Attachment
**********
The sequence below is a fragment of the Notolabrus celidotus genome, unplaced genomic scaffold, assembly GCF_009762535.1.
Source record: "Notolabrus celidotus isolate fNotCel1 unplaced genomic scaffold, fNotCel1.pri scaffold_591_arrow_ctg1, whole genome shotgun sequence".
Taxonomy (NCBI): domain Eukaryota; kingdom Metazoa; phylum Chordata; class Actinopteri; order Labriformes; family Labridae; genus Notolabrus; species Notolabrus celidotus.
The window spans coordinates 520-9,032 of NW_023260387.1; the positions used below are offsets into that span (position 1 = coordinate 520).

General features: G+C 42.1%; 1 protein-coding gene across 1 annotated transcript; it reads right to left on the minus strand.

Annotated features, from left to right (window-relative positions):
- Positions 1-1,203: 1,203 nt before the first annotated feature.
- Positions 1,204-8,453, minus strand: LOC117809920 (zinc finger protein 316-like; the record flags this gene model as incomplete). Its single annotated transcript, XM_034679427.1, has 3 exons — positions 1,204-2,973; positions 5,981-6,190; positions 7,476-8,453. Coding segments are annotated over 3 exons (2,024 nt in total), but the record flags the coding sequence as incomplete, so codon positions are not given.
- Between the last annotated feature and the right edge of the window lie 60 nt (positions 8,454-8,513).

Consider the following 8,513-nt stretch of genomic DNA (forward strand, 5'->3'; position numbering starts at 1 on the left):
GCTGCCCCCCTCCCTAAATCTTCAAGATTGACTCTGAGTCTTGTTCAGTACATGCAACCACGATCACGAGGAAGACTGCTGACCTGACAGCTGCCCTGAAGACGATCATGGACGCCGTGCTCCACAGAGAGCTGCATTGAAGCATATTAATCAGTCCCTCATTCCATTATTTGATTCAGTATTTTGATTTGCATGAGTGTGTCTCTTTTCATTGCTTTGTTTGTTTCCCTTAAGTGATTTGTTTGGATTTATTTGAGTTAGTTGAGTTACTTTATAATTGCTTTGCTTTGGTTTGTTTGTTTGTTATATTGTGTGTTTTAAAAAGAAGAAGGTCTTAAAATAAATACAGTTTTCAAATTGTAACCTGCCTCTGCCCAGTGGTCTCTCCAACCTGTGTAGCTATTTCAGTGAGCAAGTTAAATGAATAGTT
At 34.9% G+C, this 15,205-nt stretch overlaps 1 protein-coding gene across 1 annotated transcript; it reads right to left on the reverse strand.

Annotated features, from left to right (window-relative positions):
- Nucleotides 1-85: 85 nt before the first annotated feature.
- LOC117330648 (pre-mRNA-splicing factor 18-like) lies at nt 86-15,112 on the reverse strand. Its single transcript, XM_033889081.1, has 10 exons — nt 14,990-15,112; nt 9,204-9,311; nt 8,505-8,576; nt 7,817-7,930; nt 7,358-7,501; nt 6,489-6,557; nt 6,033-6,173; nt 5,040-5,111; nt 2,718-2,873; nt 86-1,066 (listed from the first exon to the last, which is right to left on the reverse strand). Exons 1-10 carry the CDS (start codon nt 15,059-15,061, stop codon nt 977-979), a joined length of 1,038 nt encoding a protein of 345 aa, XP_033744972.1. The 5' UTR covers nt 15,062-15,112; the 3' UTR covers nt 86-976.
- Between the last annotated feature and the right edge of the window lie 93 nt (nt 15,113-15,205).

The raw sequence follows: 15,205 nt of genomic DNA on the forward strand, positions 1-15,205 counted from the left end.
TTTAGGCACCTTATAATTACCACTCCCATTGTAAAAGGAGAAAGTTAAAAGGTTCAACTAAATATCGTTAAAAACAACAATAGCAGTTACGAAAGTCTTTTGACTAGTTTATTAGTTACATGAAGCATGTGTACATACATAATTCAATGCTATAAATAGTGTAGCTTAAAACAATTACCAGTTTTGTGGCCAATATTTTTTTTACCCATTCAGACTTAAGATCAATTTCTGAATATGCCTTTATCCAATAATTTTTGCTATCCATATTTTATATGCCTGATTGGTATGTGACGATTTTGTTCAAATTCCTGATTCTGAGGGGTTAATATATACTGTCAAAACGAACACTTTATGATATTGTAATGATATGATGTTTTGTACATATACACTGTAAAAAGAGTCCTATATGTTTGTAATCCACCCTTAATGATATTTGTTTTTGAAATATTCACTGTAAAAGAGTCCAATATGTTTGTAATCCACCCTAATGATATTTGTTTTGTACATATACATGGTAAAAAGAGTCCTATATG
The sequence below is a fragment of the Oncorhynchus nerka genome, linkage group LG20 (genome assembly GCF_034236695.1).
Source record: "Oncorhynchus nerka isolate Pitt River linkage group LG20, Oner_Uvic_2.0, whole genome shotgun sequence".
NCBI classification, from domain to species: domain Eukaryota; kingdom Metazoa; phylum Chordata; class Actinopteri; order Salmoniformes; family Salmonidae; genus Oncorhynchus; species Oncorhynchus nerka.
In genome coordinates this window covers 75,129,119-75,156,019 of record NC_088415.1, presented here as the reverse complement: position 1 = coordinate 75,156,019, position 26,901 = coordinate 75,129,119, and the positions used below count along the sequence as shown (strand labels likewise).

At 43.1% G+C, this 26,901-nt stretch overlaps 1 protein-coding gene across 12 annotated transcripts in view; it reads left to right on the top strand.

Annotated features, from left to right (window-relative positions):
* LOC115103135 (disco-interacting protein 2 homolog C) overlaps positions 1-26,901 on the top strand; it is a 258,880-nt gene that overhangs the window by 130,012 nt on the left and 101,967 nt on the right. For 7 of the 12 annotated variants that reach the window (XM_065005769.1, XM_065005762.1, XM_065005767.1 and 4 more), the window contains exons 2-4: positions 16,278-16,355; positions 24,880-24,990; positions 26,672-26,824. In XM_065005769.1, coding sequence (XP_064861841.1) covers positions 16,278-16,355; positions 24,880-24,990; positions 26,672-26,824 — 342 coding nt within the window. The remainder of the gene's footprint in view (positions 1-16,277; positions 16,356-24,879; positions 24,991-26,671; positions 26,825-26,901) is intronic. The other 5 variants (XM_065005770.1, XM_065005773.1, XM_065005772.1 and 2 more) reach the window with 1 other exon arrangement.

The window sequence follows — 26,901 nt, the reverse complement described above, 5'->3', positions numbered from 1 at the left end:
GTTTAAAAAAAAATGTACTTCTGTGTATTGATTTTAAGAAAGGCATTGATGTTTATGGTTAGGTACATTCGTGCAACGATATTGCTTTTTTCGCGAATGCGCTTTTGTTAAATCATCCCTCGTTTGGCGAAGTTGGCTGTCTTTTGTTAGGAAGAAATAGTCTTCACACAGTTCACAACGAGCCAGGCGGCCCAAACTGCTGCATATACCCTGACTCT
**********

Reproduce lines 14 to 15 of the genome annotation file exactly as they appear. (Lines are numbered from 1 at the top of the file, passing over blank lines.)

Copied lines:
- Nucleotides 1-85: 85 nt before the first annotated feature.
- LOC117330648 (pre-mRNA-splicing factor 18-like) lies at nt 86-15,112 on the reverse strand. Its single transcript, XM_033889081.1, has 10 exons — nt 14,990-15,112; nt 9,204-9,311; nt 8,505-8,576; nt 7,817-7,930; nt 7,358-7,501; nt 6,489-6,557; nt 6,033-6,173; nt 5,040-5,111; nt 2,718-2,873; nt 86-1,066 (listed from the first exon to the last, which is right to left on the reverse strand). Exons 1-10 carry the CDS (start codon nt 15,059-15,061, stop codon nt 977-979), a joined length of 1,038 nt encoding a protein of 345 aa, XP_033744972.1. The 5' UTR covers nt 15,062-15,112; the 3' UTR covers nt 86-976.